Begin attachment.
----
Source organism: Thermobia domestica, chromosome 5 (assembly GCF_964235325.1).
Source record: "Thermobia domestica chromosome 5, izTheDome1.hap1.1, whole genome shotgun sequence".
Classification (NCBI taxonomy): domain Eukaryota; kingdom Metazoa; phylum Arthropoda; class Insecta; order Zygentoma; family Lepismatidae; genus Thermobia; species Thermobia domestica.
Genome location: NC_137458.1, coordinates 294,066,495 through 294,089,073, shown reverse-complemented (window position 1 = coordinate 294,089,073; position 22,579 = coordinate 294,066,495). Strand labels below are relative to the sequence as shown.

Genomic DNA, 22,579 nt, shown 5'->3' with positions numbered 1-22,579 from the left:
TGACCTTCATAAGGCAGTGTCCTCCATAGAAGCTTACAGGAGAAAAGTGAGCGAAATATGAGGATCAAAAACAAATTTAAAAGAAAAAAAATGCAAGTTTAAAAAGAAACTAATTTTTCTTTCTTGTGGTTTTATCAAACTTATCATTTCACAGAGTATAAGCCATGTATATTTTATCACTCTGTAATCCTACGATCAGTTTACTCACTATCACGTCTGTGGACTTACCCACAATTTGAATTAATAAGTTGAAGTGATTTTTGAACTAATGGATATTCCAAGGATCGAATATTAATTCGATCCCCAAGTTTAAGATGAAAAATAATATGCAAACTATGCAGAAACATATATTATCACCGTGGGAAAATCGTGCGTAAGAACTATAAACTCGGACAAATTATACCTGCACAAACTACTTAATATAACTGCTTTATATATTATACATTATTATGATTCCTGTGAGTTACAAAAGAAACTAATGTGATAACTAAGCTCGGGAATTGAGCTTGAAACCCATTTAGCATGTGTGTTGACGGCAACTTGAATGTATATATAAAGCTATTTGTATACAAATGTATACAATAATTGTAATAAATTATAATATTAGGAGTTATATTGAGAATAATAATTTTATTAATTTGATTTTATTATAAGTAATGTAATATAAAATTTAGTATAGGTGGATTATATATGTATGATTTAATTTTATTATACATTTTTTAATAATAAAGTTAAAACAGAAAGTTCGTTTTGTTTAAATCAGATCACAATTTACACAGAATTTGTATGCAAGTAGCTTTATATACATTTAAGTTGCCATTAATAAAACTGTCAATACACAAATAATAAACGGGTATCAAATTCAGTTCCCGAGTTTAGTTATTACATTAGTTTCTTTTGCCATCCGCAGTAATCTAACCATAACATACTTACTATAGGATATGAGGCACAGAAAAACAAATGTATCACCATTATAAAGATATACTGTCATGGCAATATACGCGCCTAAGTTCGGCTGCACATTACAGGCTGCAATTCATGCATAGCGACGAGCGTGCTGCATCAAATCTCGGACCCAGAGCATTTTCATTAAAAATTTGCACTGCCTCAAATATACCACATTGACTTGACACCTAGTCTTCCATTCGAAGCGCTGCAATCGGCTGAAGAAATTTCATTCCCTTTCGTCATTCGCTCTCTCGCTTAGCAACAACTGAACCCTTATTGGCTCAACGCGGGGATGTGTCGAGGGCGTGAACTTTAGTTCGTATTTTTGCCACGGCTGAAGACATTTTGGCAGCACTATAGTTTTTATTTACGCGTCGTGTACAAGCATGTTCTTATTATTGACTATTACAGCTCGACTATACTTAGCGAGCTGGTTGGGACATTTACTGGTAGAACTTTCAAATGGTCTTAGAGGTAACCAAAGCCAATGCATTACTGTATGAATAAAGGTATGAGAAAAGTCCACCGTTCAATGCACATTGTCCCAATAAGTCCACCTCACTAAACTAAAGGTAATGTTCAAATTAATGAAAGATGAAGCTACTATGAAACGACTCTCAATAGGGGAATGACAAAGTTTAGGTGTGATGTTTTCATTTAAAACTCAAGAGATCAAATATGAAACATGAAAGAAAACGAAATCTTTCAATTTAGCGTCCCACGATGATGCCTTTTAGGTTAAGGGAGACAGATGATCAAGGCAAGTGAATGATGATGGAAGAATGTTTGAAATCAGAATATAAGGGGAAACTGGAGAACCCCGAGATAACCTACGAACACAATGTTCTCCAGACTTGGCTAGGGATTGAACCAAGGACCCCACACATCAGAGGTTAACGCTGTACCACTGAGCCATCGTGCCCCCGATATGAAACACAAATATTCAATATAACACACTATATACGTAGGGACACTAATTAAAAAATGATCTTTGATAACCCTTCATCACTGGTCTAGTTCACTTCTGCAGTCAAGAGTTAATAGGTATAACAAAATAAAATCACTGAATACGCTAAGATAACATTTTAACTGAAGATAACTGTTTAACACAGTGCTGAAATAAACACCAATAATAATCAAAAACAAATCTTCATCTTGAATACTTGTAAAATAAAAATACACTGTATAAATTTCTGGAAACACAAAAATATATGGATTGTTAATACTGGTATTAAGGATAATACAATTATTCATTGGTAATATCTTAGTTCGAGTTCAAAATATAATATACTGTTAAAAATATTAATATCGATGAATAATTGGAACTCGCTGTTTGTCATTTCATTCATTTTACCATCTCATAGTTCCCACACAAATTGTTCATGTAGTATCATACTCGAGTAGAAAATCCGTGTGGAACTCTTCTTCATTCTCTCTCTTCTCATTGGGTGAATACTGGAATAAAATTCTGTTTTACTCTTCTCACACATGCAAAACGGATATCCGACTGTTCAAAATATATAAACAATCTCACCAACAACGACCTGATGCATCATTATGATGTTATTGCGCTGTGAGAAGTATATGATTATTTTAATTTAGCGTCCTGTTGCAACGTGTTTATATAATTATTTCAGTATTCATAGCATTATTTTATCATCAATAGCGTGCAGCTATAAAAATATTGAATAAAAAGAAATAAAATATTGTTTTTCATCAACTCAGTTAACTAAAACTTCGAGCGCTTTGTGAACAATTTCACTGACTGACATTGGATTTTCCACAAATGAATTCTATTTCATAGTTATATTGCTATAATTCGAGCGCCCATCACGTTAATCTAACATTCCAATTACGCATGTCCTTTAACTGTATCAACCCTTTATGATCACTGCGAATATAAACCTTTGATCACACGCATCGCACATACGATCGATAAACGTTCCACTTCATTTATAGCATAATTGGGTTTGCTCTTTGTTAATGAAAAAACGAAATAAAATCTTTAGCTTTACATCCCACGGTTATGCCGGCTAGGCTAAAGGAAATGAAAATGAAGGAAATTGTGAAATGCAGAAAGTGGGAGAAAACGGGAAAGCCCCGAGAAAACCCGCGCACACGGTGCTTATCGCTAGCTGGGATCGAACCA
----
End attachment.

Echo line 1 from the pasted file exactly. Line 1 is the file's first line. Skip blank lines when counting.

Source organism: Thermobia domestica, chromosome 5 (assembly GCF_964235325.1).